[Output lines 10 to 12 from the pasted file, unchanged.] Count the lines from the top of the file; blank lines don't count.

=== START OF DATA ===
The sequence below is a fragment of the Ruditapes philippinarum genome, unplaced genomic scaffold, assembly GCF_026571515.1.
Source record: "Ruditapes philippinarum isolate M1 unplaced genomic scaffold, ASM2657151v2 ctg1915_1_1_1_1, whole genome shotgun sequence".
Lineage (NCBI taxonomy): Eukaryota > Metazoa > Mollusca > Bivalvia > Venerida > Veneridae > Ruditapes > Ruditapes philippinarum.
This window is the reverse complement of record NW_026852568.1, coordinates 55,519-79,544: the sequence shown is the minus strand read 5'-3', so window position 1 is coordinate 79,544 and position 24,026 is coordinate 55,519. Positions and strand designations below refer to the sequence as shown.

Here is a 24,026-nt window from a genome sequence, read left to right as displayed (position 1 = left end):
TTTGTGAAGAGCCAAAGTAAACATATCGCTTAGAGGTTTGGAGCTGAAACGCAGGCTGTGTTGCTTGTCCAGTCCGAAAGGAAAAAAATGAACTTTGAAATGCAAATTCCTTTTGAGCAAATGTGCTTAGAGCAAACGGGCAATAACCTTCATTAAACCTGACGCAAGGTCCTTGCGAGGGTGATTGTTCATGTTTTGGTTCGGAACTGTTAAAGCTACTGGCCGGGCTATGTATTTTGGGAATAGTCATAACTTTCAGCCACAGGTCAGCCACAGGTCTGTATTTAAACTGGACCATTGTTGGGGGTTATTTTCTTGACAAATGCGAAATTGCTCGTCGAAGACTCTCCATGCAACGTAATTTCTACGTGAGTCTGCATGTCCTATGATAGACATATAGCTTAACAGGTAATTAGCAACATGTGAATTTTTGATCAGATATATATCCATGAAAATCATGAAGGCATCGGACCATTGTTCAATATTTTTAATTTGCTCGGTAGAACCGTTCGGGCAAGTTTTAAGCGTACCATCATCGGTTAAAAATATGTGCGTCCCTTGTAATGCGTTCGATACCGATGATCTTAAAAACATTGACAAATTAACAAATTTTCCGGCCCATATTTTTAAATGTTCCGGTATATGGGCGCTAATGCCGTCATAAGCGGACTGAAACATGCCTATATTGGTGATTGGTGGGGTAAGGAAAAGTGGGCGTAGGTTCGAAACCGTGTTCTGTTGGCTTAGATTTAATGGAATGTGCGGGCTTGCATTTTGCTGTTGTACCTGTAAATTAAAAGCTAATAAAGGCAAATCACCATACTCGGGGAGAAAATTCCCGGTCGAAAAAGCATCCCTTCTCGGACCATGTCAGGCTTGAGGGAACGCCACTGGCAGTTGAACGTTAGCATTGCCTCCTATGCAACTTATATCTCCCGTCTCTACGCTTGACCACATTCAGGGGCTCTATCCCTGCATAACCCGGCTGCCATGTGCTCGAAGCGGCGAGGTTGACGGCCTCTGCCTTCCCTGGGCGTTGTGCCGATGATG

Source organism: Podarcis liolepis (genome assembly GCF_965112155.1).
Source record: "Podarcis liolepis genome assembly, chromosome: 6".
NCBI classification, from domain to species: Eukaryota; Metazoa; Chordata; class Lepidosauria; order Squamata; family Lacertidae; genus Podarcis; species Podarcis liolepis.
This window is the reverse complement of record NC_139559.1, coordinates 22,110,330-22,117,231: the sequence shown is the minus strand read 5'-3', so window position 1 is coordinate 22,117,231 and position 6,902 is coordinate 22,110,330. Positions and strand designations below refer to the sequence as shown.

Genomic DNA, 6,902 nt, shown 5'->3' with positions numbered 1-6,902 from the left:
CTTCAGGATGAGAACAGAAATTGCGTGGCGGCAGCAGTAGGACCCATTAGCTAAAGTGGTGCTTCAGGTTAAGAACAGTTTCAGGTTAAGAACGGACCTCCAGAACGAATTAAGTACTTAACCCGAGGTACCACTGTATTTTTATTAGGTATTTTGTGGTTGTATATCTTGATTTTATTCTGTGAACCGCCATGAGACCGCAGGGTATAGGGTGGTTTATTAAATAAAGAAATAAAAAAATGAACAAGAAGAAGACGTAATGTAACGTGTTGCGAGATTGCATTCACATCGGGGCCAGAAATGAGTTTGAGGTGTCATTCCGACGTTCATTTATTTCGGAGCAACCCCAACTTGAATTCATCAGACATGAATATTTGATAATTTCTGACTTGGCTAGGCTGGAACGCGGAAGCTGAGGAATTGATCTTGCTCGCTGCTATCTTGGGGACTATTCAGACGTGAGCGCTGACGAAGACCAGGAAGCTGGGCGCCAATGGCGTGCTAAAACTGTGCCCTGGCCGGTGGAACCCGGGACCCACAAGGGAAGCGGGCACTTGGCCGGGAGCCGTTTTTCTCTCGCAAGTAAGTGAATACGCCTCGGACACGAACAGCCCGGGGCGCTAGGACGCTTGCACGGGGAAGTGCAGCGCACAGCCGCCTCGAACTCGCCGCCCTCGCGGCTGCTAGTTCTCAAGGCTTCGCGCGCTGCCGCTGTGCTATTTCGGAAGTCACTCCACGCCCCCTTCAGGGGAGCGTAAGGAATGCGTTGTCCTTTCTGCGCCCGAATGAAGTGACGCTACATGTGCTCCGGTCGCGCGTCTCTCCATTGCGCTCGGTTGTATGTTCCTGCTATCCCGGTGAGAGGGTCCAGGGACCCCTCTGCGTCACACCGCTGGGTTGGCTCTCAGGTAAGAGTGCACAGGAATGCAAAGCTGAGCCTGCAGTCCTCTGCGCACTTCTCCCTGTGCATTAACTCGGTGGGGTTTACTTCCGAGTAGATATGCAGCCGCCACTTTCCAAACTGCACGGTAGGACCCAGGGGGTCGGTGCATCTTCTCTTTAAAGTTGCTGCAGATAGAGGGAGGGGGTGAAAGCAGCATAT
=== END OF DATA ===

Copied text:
This window is the reverse complement of record NC_139559.1, coordinates 22,110,330-22,117,231: the sequence shown is the minus strand read 5'-3', so window position 1 is coordinate 22,117,231 and position 6,902 is coordinate 22,110,330. Positions and strand designations below refer to the sequence as shown.

Genomic DNA, 6,902 nt, shown 5'->3' with positions numbered 1-6,902 from the left:
CTTCAGGATGAGAACAGAAATTGCGTGGCGGCAGCAGTAGGACCCATTAGCTAAAGTGGTGCTTCAGGTTAAGAACAGTTTCAGGTTAAGAACGGACCTCCAGAACGAATTAAGTACTTAACCCGAGGTACCACTGTATTTTTATTAGGTATTTTGTGGTTGTATATCTTGATTTTATTCTGTGAACCGCCATGAGACCGCAGGGTATAGGGTGGTTTATTAAATAAAGAAATAAAAAAATGAACAAGAAGAAGACGTAATGTAACGTGTTGCGAGATTGCATTCACATCGGGGCCAGAAATGAGTTTGAGGTGTCATTCCGACGTTCATTTATTTCGGAGCAACCCCAACTTGAATTCATCAGACATGAATATTTGATAATTTCTGACTTGGCTAGGCTGGAACGCGGAAGCTGAGGAATTGATCTTGCTCGCTGCTATCTTGGGGACTATTCAGACGTGAGCGCTGACGAAGACCAGGAAGCTGGGCGCCAATGGCGTGCTAAAACTGTGCCCTGGCCGGTGGAACCCGGGACCCACAAGGGAAGCGGGCACTTGGCCGGGAGCCGTTTTTCTCTCGCAAGTAAGTGAATACGCCTCGGACACGAACAGCCCGGGGCGCTAGGACGCTTGCACGGGGAAGTGCAGCGCACAGCCGCCTCGAACTCGCCGCCCTCGCGGCTGCTAGTTCTCAAGGCTTCGCGCGCTGCCGCTGTGCTATTTCGGAAGTCACTCCACGCCCCCTTCAGGGGAGCGTAAGGAATGCGTTGTCCTTTCTGCGCCCGAATGAAGTGACGCTACATGTGCTCCGGTCGCGCGTCTCTCCATTGCGCTCGGTTGTATGTTCCTGCTATCCCGGTGAGAGGGTCCAGGGACCCCTCTGCGTCACACCGCTGGGTTGGCTCTCAGGTAAGAGTGCACAGGAATGCAAAGCTGAGCCTGCAGTCCTCTGCGCACTTCTCCCTGTGCATTAACTCGGTGGGGTTTACTTCCGAGTAGATATGCAGCCGCCACTTTCCAAACTGCACGGTAGGACCCAGGGGGTCGGTGCATCTTCTCTTTAAAGTTGCTGCAGATAGAGGGAGGGGGTGAAAGCAGCATAT